Accidental Closantel Poisoning in Sheep in the State of Rio Grande do Sul - Brazil
AbstractBackground: Verminosis is one of the major health problems in sheep flocks, and is one of the main causes of death in sheep worldwide. Closantel is an antiparasitic drug commonly used in sheep; however, its safety margin is narrow, and this drug may induce intoxication in animals submitted to high doses. Lesions occur mainly in the eyes, and are characterized by edema and compression of the optic nerve, retinopathy, and severe degeneration of ganglia cells. Clinical signs are pupil dilation, which often lead to permanent blindness. This work aims to report an outbreak of sheep mortality due to closantel intoxication, associated with inadequate anthelmintic administration practices.
Case: An on-site visit was conducted to a sheep farm, located in the municipality of Osório, Rio Grande do Sul (RS), in which high mortality was reported. The flock consisted of approximately 300 Texel sheep, managed in an extensive grazing system. Lambs and adult animals were affected. According to the information provided by the farm owner, many animals presented clinical signs of haemonchosis, and a closantel dose of 20 mg / lamb was administered in all sheep, regardless of body weight. Lambs weighted on average 13 kg. After closantel administration, several sheep presented neurologic signs and died. At the clinical examination, sheep presented pallor of ocular mucous membranes, as well as submandibular edema. Also, 20 lambs showed signs of blindness, disorientation and bumping into objects, as well as hypothermia and lack of response to the menace reflex. Three 30 to 45-day-old male lambs that died spontaneously were submitted for necropsy. Grossly, only mild ascites was noted. Histopathological examination of the retina showed degeneration and fragmentation of photoreceptor layer as well as depletion of the inner nuclear layer, associated with pyknosis and karyorrhexis. There was also a reduction in the number of ganglia cells in the ganglion cell layer and atrophy and vacuolization in the outer plexiform layer. In the optic nerve, multifocal mild to moderate vacuolization was observed. Diffuse perineural and perivascular edema were observed in the brain, predominantly in the grey matter. In the encephalon of one of the lambs, multifocal vacuolization was observed, which was also evidenced at the junction of the white and gray matter of the telencephalon, and in the white matter of the cerebellum. In the trigeminal ganglia, moderate multifocal vacuolization was noted in the perikaryon of neurons. Furthermore, the spinal cord had moderate multifocal vacuolization at the junction of white and gray matter.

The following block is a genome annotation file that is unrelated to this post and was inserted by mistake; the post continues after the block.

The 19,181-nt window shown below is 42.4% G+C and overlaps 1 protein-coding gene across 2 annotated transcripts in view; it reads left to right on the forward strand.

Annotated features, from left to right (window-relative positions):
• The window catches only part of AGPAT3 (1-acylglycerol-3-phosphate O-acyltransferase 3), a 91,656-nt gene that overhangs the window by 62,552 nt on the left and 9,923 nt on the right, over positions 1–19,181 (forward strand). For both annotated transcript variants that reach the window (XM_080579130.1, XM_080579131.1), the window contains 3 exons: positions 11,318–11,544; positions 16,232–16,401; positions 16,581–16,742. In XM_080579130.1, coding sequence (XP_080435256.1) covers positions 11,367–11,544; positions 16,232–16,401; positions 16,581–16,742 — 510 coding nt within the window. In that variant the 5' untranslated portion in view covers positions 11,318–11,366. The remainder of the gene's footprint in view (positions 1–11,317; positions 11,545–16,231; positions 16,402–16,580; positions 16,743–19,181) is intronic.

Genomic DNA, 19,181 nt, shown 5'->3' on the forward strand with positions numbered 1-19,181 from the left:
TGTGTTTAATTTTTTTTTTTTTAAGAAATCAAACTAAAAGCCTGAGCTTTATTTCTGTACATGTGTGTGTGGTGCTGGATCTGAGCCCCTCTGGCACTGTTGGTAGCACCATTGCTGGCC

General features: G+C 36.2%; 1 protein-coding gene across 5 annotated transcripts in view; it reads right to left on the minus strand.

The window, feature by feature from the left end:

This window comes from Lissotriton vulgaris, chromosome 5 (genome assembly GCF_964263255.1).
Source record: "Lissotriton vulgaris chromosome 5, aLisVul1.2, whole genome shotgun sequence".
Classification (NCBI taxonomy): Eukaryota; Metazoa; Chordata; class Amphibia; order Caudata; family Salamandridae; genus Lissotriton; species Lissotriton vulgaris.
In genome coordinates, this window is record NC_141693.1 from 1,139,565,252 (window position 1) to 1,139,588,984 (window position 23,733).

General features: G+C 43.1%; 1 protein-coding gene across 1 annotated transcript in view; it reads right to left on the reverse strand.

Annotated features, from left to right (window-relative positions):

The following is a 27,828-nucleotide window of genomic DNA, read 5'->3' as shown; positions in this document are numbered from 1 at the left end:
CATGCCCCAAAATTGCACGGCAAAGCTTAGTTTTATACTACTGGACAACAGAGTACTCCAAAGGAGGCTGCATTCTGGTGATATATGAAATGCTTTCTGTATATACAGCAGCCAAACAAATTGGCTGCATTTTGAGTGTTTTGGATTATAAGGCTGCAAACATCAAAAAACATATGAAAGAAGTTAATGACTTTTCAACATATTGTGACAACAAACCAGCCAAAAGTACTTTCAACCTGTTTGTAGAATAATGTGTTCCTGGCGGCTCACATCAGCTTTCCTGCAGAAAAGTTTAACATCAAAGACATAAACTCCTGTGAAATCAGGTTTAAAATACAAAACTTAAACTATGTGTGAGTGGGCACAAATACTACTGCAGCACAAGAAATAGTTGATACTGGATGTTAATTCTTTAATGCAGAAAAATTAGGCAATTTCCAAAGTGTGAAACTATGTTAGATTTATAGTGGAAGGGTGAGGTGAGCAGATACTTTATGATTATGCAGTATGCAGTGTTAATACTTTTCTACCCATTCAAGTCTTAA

Discussion: The diagnosis of closantel intoxication in sheep was based on the clinical history and histopathological findings. The association of these data is crucial to suspect and confirm the diagnosis of this type of intoxication. Closantel is an anthelmintic drug widely used in sheep, and in correct doses may be very effective, but when used in doses higher than recommended may lead to irreversible lesions. The optical damage is derived from edema which leads to degeneration of ganglia cells and injury to the optic nerve. Another proposed mechanism is related to optic nerve compression causing rupture and edema of retinal structures. Lesions tend to be dose related, and poisoning usually occurs when treating groups of animals based on the weight of the heaviest animal. Clinical signs of blindness and pupil dilatation are usually seen. There is no effective treatment for reversion of this condition; therefore, prevention based on correct calculation of anthelmintic dose is pivotal. The epidemiological examination, clinical signs and anatomopathological examination were extremely important to make the final diagnosis of this intoxication.
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